Thursday, February 9, 2012


I am not a vegan. I am a pescetarian. Basically, I am a vegetarian who eats fish & seafood. Or an omnivore who doesn't eat red or white meat or poultry. I have been eating this way for over a decade. I had various reasons for making the switch, and health was one of them. I know that red meat is not great for my cholesterol, so I avoid it.

When I think of vegans, I think of crunchy granola women. I think of dreadlocks on trustafarian white college students. If pressed, I might also include Hindus and Buddhists in my collection of people who are or might be vegans. I know this is my prejudice showing through, but there is some basis in reality. Even the people who read Vegans of Color tend to be white women.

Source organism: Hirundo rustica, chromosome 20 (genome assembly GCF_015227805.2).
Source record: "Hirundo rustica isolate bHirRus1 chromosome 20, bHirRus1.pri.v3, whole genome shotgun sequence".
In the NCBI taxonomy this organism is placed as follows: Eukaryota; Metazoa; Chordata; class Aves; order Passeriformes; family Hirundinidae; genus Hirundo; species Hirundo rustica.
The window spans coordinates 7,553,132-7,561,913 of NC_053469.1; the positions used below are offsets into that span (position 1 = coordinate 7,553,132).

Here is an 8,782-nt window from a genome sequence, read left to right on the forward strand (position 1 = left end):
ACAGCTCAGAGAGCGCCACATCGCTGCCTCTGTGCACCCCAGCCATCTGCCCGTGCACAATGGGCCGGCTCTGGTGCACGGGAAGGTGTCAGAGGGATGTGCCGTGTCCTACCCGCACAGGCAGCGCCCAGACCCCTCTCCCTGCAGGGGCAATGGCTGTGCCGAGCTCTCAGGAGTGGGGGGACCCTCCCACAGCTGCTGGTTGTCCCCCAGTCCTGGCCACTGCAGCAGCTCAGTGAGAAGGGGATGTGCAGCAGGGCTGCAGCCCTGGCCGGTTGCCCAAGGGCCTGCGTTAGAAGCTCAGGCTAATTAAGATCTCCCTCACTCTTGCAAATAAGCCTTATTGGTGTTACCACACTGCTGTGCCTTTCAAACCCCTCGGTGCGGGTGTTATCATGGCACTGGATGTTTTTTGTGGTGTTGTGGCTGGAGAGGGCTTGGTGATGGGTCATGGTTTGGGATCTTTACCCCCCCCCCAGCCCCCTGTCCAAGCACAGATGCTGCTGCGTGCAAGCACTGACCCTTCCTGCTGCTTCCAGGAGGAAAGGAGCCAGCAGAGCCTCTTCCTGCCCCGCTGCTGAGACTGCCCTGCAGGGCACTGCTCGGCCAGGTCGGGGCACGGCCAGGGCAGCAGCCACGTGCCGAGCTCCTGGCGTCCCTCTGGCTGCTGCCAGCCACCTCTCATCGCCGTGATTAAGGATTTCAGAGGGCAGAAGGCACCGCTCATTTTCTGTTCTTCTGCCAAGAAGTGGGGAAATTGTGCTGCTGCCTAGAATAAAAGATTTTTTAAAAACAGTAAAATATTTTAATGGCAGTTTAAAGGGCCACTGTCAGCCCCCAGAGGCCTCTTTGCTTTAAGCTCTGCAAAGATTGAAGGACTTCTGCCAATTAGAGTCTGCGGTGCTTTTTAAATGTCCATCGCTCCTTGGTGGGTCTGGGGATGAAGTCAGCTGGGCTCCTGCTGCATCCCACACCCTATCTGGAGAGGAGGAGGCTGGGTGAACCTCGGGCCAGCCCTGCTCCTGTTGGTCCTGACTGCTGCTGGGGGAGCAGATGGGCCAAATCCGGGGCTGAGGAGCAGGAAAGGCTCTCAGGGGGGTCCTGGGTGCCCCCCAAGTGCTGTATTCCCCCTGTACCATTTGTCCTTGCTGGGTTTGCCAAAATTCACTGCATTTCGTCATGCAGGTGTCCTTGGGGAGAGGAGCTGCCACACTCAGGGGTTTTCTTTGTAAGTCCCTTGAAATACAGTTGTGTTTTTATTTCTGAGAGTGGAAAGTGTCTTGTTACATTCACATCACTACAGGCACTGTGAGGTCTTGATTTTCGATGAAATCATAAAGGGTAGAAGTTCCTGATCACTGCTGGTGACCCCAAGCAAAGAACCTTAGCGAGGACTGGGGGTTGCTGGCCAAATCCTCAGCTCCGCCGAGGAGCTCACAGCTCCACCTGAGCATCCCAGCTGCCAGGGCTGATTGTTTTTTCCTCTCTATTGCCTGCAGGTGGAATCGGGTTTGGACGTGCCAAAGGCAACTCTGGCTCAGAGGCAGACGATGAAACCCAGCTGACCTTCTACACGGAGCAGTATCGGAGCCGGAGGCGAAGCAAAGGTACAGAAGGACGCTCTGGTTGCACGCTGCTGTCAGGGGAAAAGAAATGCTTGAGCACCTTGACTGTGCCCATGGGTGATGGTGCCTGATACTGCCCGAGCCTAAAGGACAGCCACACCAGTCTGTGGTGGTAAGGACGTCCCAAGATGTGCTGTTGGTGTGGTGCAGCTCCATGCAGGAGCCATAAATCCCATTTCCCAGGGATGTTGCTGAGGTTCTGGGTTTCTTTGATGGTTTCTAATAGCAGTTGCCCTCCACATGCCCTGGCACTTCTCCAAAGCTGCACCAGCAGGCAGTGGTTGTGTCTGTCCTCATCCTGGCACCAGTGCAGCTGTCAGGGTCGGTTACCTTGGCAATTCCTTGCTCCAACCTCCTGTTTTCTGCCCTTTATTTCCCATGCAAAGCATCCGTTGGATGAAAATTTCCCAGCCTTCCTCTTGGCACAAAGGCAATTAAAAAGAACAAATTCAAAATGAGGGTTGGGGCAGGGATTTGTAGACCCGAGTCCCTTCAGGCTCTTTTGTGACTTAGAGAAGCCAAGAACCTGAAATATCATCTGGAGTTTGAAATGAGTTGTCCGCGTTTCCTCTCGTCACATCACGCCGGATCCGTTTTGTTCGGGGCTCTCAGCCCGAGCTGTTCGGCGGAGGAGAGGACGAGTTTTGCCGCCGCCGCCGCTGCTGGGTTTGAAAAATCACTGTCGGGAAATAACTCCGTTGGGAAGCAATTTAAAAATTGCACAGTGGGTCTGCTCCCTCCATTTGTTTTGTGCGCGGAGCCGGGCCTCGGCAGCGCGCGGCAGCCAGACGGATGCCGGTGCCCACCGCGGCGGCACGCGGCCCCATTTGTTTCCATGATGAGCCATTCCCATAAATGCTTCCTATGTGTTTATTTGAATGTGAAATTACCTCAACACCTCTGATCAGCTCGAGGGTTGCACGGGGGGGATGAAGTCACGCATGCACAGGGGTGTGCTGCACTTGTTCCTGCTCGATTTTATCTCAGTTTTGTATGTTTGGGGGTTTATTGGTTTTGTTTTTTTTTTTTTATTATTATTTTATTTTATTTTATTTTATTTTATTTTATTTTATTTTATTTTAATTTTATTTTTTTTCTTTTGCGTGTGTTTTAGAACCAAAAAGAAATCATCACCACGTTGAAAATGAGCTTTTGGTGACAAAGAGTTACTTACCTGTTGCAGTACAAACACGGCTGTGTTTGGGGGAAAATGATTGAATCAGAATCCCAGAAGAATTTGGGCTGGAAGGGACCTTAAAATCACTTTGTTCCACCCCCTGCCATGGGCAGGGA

There are blogs about vegans of color and discussions of how many vegan cookbooks and blogs seem to be targeted to white people with money. There is a valid point here. If the recipes and discussions are talking from a perspective of middle-class white american, the idea of eating mustard greens or samosas might be exotic and different. Samosas aren't different if you're Indian.

There are people who are bucking this image with cookbooks and articles. Bryant Terry said, "White people didn’t invent healthy cooking and sustainable eating. And the traditional foodways of people of color have the answers to the pressing food justice issues we’re facing today." He has also published a vegan cookbook.

As someone who grew up in middle-class white America, it was hard for me to get out of the meatloaf and casserole is dinner rut. It took a while to find balanced, healthful vegetarian meals. I may check out these books to find some new inspiration for healthful meals.

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